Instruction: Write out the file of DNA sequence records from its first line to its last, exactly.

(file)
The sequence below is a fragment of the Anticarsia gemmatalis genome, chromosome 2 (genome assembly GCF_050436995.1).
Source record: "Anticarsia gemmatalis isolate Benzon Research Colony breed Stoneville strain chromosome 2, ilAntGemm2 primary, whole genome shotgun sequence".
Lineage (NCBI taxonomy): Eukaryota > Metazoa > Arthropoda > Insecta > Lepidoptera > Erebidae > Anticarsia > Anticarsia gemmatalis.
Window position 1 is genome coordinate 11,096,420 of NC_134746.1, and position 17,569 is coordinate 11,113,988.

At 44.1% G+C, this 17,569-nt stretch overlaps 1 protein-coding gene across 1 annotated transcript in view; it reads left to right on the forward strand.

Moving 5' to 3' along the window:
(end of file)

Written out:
The sequence below is a fragment of the Anticarsia gemmatalis genome, chromosome 2 (genome assembly GCF_050436995.1).
Source record: "Anticarsia gemmatalis isolate Benzon Research Colony breed Stoneville strain chromosome 2, ilAntGemm2 primary, whole genome shotgun sequence".
Lineage (NCBI taxonomy): Eukaryota > Metazoa > Arthropoda > Insecta > Lepidoptera > Erebidae > Anticarsia > Anticarsia gemmatalis.
Window position 1 is genome coordinate 11,096,420 of NC_134746.1, and position 17,569 is coordinate 11,113,988.

At 44.1% G+C, this 17,569-nt stretch overlaps 1 protein-coding gene across 1 annotated transcript in view; it reads left to right on the forward strand.

Moving 5' to 3' along the window: